Borderlands 2 and Artistic Evolution

E3 2012: With Borderlands 2, the series enters an artistic Renaissance.

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You probably knew this already, but the Borderlands we played in 2009 wasn't the Borderlands developer Gearbox originally conceived--at least, not from an art perspective. The strong cel-shaded look we associate with the game emerged from a more muted art design. Take a look at one of the original Borderlands images:

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And now, an image released after the shift in art design:

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Ultimately, Borderlands' art design was lauded as a success, but the game wasn't built with this art style in mind. And while that may not seem so relevant, shifts in style can actually make a big difference on the final product. The Darkness II producer Seth Olshfski has spoken at length about how difficult it can be to use post-processing techniques to create the effects you want, because the result can seem too cartoonish. The Darkness II, like Borderlands 2, is cel-shaded, though its color palette and overall visual vibe are rather different. Nevertheless, the point remains: when you work on a game with a specific art style in mind, the result is a lot more cohesive than if you abandon styles partway through.

Borderlands 2, playable at E3 2012, already has the jump on its predecessor: it was built with a style firmly established, which meant wide possibilities for artistic growth. The resulting improvements were easy to assess while playing the short cooperative demo on the show floor. In part, that's because the level was postapocalyptic urbana, a high-contrast city environment teeming with robots and flanking opportunity. Bright whites and golds proved visually effective against the more vivid colors of the weapons and bots, and the damage digits floating above targets popped right off the screen.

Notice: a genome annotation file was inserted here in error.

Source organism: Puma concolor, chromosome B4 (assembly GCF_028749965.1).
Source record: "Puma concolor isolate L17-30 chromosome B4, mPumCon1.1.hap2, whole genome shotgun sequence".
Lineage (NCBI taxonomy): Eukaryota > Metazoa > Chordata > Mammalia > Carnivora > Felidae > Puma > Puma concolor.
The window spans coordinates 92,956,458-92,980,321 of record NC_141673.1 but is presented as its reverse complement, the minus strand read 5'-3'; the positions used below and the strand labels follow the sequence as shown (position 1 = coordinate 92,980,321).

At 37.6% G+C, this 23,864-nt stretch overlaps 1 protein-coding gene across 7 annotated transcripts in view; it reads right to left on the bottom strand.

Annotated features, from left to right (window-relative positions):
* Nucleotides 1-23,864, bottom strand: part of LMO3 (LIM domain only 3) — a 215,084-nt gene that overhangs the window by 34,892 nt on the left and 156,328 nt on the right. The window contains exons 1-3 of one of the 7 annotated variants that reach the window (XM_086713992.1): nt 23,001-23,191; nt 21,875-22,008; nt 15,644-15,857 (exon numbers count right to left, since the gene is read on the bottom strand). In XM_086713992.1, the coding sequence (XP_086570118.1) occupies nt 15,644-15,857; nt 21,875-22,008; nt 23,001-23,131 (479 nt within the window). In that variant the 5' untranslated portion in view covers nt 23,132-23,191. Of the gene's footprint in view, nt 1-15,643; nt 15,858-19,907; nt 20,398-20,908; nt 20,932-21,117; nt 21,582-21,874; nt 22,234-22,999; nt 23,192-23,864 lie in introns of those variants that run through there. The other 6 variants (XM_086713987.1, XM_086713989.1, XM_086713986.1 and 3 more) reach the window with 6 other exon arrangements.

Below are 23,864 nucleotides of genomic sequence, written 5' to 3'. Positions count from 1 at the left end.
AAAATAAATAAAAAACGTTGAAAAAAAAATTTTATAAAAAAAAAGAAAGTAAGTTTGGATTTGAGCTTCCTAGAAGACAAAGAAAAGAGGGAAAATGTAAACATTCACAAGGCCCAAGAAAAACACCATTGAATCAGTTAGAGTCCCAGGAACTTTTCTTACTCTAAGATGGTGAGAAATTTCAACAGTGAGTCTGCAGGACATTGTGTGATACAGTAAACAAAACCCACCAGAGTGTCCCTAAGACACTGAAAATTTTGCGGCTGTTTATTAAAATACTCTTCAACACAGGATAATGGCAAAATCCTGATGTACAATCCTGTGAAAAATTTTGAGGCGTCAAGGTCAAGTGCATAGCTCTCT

It's difficult to reasonably compare publisher-provided screenshots with actual screens we take in-game. However, comparisons can still clarify artistic improvements. Consider these screens:

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This isn't quite an apples-to-apples scenario, but the screens more or less demonstrate the improvement in art design. The texturing is much more sophisticated; painted-on details and "lighting" elements have been augmented with real-time shadows and traditional drawing techniques. Where there were thick lines of demarcation, there are now subtle color gradations and thinner marks; flat painted surfaces now look weathered and three-dimensional.

The result is a more organic style that still retains the original game's animated sci-fi vision. The level we played at E3 didn't give the impression that the Borderlands 2 world is any less desolate than the original, in spite of the city environment. (It was still designed to be an arena for battle, rather than a populace's ravaged home.) But clearly, there has been a lot of care taken to further iterate on the original Borderlands' visual style. If you appreciate artistic growth in video game sequels, Borderlands 2 may serve as an evocative case study.

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